Fed Action Could Mean Central Mass Business Boost
Saturday, September 15, 2012
In order to spur on the economic recovery, the Fed will buy up $40 billion of mortgage-backed securities each month and will keep interest rates at near-zero levels well into 2015.
Local Economist Weighs In
The initiative is the third installment of the practice known as quantitative easing, or QE3, and is the latest in a series of unprecedented measures by the Fed to jumpstart the economy in the past four years.
"This is something that is new to the Fed, so this is unexplored territory for them," said Victor Matheson, an associate professor of Economics at Holy Cross.
"My sense is that it is likely to have some small positive effect, but the downside risk is extremely small."
The main concern among critics of quantitative easing is that the Fed's actions will cause increased inflation.
However, said Matheson, inflation over the past five years has actually been below the 2 percent annually that officials aim for, and the fears of skyrocketing inflation after the rollout of QE3 are likely overblown.
According to Matheson, the real action will be in industries that rely on the sale of goods and services on credit, such as home and auto sales, where the ultra-low interest rates may encourage consumers and businesses to make larger purchases and investments they may have been putting off.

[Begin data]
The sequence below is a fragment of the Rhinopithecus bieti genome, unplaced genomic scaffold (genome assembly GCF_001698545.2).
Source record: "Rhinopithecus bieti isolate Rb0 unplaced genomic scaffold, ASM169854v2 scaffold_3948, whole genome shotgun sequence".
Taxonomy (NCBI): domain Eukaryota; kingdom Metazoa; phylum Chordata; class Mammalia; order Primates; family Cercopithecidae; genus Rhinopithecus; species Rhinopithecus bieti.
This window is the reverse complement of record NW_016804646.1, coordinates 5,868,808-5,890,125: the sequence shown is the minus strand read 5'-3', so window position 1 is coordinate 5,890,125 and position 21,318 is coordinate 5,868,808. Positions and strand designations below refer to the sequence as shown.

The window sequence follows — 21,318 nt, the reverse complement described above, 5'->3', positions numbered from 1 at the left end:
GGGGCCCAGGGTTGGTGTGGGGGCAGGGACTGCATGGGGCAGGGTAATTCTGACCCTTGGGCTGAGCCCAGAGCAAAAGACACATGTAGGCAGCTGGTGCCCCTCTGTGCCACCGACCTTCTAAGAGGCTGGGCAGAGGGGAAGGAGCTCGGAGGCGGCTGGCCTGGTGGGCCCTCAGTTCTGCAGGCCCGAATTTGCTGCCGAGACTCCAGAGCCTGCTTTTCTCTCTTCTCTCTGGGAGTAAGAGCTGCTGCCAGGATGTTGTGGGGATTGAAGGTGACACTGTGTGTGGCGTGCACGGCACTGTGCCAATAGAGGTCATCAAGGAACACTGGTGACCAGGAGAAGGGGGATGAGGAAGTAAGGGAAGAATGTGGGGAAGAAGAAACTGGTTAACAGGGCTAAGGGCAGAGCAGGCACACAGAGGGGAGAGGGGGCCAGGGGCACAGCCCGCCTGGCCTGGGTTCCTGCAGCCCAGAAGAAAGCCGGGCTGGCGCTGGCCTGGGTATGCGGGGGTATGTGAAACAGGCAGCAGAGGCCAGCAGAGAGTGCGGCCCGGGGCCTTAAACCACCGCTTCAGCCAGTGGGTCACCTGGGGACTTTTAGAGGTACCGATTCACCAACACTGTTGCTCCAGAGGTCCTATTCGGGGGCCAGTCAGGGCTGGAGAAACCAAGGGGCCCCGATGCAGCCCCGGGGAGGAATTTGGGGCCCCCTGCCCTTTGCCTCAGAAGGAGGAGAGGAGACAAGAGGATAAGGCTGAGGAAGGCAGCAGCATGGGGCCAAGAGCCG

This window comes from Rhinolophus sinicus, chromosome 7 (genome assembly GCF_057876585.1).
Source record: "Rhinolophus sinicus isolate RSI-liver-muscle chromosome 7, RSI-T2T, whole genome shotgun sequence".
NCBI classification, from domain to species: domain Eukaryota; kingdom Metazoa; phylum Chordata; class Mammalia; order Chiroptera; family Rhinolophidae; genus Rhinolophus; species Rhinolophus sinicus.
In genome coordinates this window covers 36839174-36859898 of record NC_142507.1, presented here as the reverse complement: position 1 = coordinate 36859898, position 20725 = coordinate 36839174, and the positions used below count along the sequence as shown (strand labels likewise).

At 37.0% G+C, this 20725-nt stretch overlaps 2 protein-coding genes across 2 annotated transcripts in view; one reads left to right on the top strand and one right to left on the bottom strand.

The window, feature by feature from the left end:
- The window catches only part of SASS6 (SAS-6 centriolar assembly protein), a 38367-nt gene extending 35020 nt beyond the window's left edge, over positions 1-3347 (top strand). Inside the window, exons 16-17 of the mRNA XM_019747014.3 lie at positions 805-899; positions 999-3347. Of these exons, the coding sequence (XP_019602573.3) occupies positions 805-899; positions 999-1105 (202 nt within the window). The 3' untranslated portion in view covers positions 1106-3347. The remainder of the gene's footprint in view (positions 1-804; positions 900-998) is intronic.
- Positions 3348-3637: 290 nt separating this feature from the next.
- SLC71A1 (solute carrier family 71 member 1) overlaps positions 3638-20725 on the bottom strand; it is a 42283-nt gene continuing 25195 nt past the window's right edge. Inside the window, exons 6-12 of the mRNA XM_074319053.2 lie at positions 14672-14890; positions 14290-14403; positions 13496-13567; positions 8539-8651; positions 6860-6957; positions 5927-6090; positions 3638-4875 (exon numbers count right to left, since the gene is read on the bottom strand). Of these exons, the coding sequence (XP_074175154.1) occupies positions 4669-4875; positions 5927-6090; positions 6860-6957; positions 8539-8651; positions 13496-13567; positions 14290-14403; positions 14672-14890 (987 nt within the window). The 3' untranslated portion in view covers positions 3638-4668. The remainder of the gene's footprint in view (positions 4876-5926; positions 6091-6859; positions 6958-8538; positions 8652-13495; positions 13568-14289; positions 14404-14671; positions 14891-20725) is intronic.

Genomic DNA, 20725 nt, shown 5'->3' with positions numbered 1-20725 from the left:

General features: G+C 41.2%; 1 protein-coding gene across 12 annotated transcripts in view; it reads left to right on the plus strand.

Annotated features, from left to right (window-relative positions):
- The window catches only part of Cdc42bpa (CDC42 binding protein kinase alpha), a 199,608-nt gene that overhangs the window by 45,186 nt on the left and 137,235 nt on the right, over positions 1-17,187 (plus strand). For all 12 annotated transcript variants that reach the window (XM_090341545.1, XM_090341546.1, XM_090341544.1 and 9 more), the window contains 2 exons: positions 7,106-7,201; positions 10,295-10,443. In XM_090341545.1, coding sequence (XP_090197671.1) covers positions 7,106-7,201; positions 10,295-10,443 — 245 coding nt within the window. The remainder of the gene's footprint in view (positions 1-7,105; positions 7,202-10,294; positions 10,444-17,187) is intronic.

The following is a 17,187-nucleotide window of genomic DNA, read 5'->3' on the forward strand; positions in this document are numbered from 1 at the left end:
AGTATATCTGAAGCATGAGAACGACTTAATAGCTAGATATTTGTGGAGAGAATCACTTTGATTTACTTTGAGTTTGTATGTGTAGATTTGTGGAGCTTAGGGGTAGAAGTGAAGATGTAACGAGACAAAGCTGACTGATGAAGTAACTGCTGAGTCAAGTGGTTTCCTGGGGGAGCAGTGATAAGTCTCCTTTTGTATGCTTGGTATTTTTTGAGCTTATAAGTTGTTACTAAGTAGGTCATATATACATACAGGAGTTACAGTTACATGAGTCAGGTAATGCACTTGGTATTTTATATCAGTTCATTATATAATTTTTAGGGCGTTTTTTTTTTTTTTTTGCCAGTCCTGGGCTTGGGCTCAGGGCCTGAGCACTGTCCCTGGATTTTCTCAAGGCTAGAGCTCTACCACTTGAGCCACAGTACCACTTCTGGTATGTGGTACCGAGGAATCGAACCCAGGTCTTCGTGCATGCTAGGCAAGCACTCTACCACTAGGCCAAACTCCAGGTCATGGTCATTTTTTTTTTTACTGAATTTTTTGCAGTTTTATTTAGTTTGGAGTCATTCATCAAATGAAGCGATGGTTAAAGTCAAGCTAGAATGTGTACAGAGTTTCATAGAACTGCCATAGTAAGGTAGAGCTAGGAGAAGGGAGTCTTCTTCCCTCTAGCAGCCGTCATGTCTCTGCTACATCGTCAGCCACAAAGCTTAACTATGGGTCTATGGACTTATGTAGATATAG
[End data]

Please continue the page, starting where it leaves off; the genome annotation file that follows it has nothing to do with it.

Small Businesses Need Customers
Bill Vernon, the Massachusetts state director for the National Federation of Independent Business, said the announcement's positive effect on the stock market, which surged after the plans for QE3 became public, may spur buying in the Bay State as consumers begin to feel wealthier, which would be good news for the members of his organization.
"The problem for small businesses is the lack of customers," he explained.
"On the lowering of interest rates, I'm a little more skeptical that that's going to have a positive impact."
A Little More Help for the Housing Market
Yet for Diane DeCiccio, president of the Worcester Regional Association of Realtors, the new action by the Fed will only add to the momentum she has already seen picking up in the Central Mass housing market.
"It's a great thing because that means there is a lot of buzz," she said.
"Consumer confidence is really at an all-time high for the last few years."
By making borrowing cheaper, DeCiccio said, the Fed is definitely goign to help encourage homeowners to refinance their current loans or take out new ones in order to upgrade to larger or newer homes.
The fact that new home construction seems to be on the rise as well doesn't hurt.
"It's so refreshing to see new houses going up again because it's been years."
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